Wang Tao 1828-1897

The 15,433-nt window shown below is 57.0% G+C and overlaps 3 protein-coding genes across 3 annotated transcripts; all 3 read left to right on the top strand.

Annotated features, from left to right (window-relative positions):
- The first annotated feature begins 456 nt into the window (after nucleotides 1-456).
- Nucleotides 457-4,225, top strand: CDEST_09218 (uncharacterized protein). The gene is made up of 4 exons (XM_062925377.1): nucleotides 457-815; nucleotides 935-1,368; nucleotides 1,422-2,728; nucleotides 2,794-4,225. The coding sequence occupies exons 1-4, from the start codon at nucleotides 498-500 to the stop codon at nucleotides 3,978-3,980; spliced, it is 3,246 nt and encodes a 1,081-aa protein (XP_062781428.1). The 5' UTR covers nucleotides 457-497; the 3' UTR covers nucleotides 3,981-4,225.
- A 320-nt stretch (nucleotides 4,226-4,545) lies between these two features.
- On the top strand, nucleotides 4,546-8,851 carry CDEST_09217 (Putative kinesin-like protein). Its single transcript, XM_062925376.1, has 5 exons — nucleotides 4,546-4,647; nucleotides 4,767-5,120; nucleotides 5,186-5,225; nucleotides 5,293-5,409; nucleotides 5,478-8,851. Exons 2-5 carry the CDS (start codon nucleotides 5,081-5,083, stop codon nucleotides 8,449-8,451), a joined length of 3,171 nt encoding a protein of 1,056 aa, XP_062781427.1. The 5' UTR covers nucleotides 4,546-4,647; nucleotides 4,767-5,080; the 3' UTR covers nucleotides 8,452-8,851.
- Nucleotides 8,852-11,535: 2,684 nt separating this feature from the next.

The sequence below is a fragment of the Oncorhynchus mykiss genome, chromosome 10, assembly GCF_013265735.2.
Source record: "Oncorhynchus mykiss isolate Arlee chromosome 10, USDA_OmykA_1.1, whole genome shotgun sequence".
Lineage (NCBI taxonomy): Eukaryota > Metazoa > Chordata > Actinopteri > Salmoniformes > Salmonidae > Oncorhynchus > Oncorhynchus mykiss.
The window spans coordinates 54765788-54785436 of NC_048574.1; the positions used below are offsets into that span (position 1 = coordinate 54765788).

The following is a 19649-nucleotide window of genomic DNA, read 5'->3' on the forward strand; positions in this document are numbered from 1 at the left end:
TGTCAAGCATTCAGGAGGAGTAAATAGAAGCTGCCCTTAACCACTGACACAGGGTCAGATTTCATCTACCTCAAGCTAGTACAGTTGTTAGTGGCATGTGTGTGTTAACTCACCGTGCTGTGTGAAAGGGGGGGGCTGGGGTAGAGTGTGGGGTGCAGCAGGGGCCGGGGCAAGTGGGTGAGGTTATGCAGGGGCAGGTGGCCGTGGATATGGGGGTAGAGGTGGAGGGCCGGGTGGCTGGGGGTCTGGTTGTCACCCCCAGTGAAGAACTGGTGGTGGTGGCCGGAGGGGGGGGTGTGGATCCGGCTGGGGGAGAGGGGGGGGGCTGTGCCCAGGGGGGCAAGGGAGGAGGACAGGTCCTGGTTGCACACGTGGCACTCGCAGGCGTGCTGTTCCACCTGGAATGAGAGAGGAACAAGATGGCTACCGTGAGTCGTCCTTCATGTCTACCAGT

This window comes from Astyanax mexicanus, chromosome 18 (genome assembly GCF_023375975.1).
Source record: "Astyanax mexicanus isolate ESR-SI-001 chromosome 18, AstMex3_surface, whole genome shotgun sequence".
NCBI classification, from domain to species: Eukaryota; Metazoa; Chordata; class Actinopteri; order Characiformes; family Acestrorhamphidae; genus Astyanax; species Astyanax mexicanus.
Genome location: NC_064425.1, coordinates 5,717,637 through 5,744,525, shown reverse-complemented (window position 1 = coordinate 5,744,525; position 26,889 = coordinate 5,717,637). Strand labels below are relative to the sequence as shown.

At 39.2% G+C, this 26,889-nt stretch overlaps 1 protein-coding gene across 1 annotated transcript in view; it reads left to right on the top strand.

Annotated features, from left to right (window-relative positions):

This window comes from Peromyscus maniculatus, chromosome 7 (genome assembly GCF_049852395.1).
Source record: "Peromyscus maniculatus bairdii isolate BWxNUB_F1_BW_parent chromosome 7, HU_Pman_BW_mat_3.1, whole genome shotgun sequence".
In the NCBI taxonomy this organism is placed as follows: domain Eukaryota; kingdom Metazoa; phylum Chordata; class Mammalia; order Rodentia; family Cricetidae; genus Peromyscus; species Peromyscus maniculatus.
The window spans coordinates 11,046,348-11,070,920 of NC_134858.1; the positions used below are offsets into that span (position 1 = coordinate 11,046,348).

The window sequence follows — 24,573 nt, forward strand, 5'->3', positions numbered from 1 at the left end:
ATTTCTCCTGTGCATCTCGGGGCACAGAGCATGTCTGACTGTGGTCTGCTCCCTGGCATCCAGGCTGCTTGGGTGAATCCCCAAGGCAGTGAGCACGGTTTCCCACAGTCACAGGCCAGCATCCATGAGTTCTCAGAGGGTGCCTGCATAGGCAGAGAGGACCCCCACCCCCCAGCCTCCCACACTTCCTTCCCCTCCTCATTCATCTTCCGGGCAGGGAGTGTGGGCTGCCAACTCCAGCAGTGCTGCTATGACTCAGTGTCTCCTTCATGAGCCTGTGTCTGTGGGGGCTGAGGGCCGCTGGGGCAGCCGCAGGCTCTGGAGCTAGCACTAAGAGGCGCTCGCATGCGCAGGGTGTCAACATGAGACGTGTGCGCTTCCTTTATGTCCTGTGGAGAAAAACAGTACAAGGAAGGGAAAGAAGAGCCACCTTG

Wang was born in Suzhou, Jiangsu province. After failing the juren examination, he followed his father to Shanghai. In 1849 he began working in the London Missionary Society Press. His task was to render into literary Chinese the oral translations of Western missionaries, and to assist W.H. Medhurst on a new translation of the Bible. In 1862 Wang was accused of writing a letter to the Taiping rebels, and was sentenced to death. Medhurst's son, the British Consul, gave him refuge in the British Consulate in Shanghai, and four months later he was evacuated to Hong Kong. There he was invited by James Legge to teach in the Ying Hua College and to assist him in his Chinese Classics translation series. In 1867, he followed Legge to Britain to continue with the translation work. Wang spent over two years in Scotland. He also made short stays in Paris, London and Oxford. In 1884, he returned to Shanghai, where he edited the newspaper Shen bao, established a publishing house, and was director of the Chinese Polytechnic Institute and Reading Room. Wang's travel writings include his diary Jottings of Carefree Travel, A History of France, The Franco-Prussian War and Travels in Japan. Besides scholarly work, he also wrote a large number of classical poems, essays, letters, an autobiography and a collection of stories.